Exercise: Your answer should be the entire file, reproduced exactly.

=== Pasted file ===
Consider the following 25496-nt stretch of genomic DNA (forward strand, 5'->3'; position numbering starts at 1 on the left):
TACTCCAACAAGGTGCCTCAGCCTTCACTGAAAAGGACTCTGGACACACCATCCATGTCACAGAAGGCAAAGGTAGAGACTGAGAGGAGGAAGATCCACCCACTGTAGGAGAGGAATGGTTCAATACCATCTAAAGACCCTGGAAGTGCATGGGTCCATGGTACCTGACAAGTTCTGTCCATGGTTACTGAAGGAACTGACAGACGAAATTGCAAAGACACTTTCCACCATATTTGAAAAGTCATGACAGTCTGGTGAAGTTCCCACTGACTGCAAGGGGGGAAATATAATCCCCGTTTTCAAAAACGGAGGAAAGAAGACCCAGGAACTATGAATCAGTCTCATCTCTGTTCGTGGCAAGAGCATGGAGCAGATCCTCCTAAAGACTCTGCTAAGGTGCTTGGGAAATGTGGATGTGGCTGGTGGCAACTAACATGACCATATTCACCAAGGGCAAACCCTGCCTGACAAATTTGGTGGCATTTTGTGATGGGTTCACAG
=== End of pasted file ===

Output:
Consider the following 25496-nt stretch of genomic DNA (forward strand, 5'->3'; position numbering starts at 1 on the left):
TACTCCAACAAGGTGCCTCAGCCTTCACTGAAAAGGACTCTGGACACACCATCCATGTCACAGAAGGCAAAGGTAGAGACTGAGAGGAGGAAGATCCACCCACTGTAGGAGAGGAATGGTTCAATACCATCTAAAGACCCTGGAAGTGCATGGGTCCATGGTACCTGACAAGTTCTGTCCATGGTTACTGAAGGAACTGACAGACGAAATTGCAAAGACACTTTCCACCATATTTGAAAAGTCATGACAGTCTGGTGAAGTTCCCACTGACTGCAAGGGGGGAAATATAATCCCCGTTTTCAAAAACGGAGGAAAGAAGACCCAGGAACTATGAATCAGTCTCATCTCTGTTCGTGGCAAGAGCATGGAGCAGATCCTCCTAAAGACTCTGCTAAGGTGCTTGGGAAATGTGGATGTGGCTGGTGGCAACTAACATGACCATATTCACCAAGGGCAAACCCTGCCTGACAAATTTGGTGGCATTTTGTGATGGGTTCACAG